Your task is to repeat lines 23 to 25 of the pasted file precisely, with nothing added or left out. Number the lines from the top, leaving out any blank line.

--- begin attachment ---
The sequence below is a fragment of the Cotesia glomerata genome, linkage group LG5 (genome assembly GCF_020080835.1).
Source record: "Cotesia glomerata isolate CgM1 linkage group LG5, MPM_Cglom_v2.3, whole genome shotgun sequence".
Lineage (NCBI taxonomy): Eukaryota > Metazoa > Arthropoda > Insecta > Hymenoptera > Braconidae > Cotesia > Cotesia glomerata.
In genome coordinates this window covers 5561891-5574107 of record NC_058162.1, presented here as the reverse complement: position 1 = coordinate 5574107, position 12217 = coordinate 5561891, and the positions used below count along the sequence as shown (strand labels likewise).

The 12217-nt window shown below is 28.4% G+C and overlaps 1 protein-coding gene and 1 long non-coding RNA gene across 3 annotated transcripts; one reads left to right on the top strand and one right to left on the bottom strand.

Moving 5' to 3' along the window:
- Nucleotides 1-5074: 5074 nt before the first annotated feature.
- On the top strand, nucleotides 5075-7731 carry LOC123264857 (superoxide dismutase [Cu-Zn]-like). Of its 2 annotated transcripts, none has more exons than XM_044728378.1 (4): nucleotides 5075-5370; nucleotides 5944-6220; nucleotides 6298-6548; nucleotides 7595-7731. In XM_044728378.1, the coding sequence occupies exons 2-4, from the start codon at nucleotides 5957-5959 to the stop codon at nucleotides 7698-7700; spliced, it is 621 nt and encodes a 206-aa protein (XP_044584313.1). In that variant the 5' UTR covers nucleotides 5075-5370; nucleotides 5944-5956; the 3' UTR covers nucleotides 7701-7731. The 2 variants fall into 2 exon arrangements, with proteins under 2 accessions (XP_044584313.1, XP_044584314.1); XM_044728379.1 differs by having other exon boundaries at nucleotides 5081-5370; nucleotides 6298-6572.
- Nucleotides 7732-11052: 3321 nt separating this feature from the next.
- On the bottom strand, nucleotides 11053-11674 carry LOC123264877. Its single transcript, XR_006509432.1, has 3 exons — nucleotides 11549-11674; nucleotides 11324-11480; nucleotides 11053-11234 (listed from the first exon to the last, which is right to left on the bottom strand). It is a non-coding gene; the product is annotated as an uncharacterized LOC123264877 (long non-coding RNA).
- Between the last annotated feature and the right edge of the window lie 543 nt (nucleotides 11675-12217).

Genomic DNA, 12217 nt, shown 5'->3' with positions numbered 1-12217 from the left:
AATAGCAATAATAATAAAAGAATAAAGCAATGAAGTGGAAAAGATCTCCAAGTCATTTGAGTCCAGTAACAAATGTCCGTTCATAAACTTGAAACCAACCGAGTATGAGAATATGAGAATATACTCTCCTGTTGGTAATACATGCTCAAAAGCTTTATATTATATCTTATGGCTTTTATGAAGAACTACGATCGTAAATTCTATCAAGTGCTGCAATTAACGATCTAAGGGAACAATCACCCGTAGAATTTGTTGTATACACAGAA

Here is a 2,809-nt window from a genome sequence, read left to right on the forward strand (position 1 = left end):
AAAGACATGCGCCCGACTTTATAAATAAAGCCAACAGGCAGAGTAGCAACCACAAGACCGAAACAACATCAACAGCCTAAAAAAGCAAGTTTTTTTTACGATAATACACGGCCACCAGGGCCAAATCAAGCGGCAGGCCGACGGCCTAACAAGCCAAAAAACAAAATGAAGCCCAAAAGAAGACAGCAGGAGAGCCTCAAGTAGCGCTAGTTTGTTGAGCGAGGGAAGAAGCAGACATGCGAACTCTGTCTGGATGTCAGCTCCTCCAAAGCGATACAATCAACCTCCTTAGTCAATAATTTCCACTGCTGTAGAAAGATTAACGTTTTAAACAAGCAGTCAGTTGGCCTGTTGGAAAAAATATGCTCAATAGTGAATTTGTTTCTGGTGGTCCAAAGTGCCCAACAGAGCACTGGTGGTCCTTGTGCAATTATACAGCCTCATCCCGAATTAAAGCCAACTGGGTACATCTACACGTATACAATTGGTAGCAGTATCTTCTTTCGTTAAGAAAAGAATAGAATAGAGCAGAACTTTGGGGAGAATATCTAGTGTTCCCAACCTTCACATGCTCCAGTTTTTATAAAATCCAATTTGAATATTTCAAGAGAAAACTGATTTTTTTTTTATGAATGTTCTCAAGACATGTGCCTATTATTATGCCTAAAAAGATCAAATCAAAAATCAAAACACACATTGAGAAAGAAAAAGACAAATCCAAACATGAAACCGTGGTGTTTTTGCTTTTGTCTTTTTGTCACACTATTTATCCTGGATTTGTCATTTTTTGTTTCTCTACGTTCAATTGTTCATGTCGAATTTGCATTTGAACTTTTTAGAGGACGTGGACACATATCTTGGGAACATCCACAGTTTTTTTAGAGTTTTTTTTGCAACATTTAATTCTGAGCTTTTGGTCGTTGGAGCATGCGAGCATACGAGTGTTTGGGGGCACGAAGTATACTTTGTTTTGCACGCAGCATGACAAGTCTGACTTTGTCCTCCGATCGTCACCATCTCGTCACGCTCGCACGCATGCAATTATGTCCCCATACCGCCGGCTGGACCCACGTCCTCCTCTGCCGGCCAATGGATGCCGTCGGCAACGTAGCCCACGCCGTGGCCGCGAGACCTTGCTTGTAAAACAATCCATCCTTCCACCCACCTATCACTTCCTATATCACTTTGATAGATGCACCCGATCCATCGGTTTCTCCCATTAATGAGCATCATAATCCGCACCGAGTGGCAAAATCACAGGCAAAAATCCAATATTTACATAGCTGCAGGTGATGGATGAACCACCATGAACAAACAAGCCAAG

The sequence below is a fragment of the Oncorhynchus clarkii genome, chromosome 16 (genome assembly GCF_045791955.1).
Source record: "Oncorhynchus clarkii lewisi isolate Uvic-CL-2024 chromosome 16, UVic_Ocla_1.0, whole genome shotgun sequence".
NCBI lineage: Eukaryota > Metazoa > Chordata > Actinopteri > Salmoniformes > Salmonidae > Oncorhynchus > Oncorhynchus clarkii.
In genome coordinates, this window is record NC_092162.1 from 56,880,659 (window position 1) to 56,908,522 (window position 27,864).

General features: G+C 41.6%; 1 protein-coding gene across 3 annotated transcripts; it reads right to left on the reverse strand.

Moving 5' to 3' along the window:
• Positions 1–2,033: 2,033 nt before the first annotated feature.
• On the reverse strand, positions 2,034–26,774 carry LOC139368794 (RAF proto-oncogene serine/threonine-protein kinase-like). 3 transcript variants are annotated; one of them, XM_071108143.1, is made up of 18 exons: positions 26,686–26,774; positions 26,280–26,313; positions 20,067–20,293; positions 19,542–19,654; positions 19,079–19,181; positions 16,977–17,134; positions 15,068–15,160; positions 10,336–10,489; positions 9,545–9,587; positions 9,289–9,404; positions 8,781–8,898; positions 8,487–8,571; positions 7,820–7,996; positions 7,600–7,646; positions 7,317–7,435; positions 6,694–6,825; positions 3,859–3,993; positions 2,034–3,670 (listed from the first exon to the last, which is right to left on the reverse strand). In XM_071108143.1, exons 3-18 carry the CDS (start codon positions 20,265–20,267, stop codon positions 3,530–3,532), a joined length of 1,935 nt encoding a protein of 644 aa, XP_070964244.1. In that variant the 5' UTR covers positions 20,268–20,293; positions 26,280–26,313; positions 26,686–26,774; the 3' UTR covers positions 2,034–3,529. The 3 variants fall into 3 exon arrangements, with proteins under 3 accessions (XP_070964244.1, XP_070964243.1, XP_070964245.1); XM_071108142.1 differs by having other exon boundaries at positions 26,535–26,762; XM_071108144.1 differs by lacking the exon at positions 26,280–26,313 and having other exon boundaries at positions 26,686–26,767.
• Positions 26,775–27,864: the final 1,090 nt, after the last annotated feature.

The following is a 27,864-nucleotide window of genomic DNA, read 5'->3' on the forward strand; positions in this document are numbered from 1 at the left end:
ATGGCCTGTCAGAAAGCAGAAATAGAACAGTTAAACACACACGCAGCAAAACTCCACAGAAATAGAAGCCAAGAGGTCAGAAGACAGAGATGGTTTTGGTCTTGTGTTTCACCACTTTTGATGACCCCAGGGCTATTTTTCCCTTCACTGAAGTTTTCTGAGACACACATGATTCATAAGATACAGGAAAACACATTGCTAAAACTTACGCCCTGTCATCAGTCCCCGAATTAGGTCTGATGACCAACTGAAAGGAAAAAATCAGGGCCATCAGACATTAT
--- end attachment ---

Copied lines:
• On the reverse strand, positions 2,034–26,774 carry LOC139368794 (RAF proto-oncogene serine/threonine-protein kinase-like). 3 transcript variants are annotated; one of them, XM_071108143.1, is made up of 18 exons: positions 26,686–26,774; positions 26,280–26,313; positions 20,067–20,293; positions 19,542–19,654; positions 19,079–19,181; positions 16,977–17,134; positions 15,068–15,160; positions 10,336–10,489; positions 9,545–9,587; positions 9,289–9,404; positions 8,781–8,898; positions 8,487–8,571; positions 7,820–7,996; positions 7,600–7,646; positions 7,317–7,435; positions 6,694–6,825; positions 3,859–3,993; positions 2,034–3,670 (listed from the first exon to the last, which is right to left on the reverse strand). In XM_071108143.1, exons 3-18 carry the CDS (start codon positions 20,265–20,267, stop codon positions 3,530–3,532), a joined length of 1,935 nt encoding a protein of 644 aa, XP_070964244.1. In that variant the 5' UTR covers positions 20,268–20,293; positions 26,280–26,313; positions 26,686–26,774; the 3' UTR covers positions 2,034–3,529. The 3 variants fall into 3 exon arrangements, with proteins under 3 accessions (XP_070964244.1, XP_070964243.1, XP_070964245.1); XM_071108142.1 differs by having other exon boundaries at positions 26,535–26,762; XM_071108144.1 differs by lacking the exon at positions 26,280–26,313 and having other exon boundaries at positions 26,686–26,767.
• Positions 26,775–27,864: the final 1,090 nt, after the last annotated feature.

The following is a 27,864-nucleotide window of genomic DNA, read 5'->3' on the forward strand; positions in this document are numbered from 1 at the left end: